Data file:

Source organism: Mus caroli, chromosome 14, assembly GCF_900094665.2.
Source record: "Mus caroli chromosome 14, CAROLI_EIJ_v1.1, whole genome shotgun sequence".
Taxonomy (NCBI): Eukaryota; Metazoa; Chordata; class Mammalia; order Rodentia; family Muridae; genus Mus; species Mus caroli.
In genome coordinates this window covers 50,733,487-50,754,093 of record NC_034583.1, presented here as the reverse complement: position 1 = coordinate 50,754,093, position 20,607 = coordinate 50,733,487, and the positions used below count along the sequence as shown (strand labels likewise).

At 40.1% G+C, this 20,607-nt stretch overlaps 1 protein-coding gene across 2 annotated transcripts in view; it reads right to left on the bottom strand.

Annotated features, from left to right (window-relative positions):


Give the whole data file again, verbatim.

Source organism: Mus caroli, chromosome 14, assembly GCF_900094665.2.
Source record: "Mus caroli chromosome 14, CAROLI_EIJ_v1.1, whole genome shotgun sequence".
Taxonomy (NCBI): Eukaryota; Metazoa; Chordata; class Mammalia; order Rodentia; family Muridae; genus Mus; species Mus caroli.
In genome coordinates this window covers 50,733,487-50,754,093 of record NC_034583.1, presented here as the reverse complement: position 1 = coordinate 50,754,093, position 20,607 = coordinate 50,733,487, and the positions used below count along the sequence as shown (strand labels likewise).

At 40.1% G+C, this 20,607-nt stretch overlaps 1 protein-coding gene across 2 annotated transcripts in view; it reads right to left on the bottom strand.

Annotated features, from left to right (window-relative positions):